By definition, a startup is a company in its initial stages of development.
A lot of people like to add some pizazz to the definition of startup by throwing in words like entrepreneur, creative, disruptive, and innovative.
Regardless of how you define a startup it is all about business and achieving a goal. To achieve a goal you have to first define it.
To achieve a goal you first need to define it. A lot of startups fail in the first year due to bad planning.
The first step towards a successful business is to define a solid business plan. A good business plan isn’t only necessary to get funding but will also open your eyes to potential problems you could encounter down the road.
The basic questions you should be asking yourself are:
What is the problem I am trying to solve?
Who is my target audience?
What are the monthly costs like salaries, lease, software development costs, and maintenance?
How much must I sell to break even?
Most important of all, when planning never forget Murphy’s Law – what can go wrong will go wrong.
The best plan is worth nothing unless it is properly implemented.
A mistake many young entrepreneurs make is trying to do everything alone. Coming up with a good idea is one thing but getting a startup off the ground is a completely different ballgame.
Get professionals to do the job they were trained to do, in the long run, it will always be cheaper to hire a professional than to try to improvise.
Do not shy away from outsourcing specific tasks. Look for a company that specializes in software development for startups so you do not waste time and resources going through a trial and error cycle.
If you have a physical product that has to be shipped to clients, look for a logistics company that will overtake storage and shipping. Do not underestimate the amount of work that goes into packaging and shipping.
The sole purpose of a business is to make profit, some are not very successful at doing that, but it is still all about money. Profit is simply what is left over after you pay your expenses. As simple as it is, a lot of entrepreneurs do not get the concept.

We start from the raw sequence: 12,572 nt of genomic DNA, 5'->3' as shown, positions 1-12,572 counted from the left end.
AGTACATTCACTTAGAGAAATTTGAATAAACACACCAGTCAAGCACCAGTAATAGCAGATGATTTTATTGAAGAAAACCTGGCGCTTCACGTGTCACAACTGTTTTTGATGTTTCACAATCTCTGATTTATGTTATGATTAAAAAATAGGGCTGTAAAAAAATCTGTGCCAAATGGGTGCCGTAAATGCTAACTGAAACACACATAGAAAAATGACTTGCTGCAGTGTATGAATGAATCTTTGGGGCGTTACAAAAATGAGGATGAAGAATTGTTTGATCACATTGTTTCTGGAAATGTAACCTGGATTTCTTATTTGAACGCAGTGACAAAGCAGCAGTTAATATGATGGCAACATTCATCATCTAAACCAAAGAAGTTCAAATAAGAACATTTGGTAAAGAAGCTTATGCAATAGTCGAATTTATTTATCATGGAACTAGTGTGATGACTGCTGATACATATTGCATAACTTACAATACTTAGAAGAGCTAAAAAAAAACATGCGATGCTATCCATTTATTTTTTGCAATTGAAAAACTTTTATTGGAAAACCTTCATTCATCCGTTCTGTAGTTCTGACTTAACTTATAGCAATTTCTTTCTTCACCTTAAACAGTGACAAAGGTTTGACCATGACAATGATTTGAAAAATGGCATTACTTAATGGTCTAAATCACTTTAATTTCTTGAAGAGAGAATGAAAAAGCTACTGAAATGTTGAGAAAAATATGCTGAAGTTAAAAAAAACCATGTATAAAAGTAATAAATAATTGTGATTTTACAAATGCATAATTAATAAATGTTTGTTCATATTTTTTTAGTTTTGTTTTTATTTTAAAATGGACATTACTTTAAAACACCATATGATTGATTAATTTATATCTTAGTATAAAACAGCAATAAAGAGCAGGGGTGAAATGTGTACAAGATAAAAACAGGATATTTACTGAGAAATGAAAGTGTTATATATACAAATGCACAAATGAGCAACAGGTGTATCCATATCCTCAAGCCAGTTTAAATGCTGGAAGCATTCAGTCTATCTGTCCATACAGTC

No matter how cool your product is, someone should be willing to pay more for it than it costs you, or it is not a business. There are exceptions like Whatsapp, but also in their case, someone is willing to pay the bills because of the potential.
There are a few common mistakes that you can pay attention to and hopefully avoid unnecessary financial despair.
Be realistic when calculating the potential income and the fixed expenses. I doubt that anyone can truly predict how a product will sell, so be conservative when it comes to the numbers, except when talking to investors of course. On the other hand, some expenses can be more than you imagine. Software development for startups is more complex and expensive than for an established company. Utility costs, taxes, and necessary insurances are expenses that are often overseen.
Avoid leasing office space that you do not need, expand when you need to, not because you wish to. The same goes for hardware, furniture, cars, and whatever else you can buy for your business. Many startups have blown their initial funding on “fun” stuff and were left with no funds to continue the business.
If you have a dream or great idea, then go for it. There are no guarantees in the business world, but due diligence, flexibility, and good planning will increase your chances of success.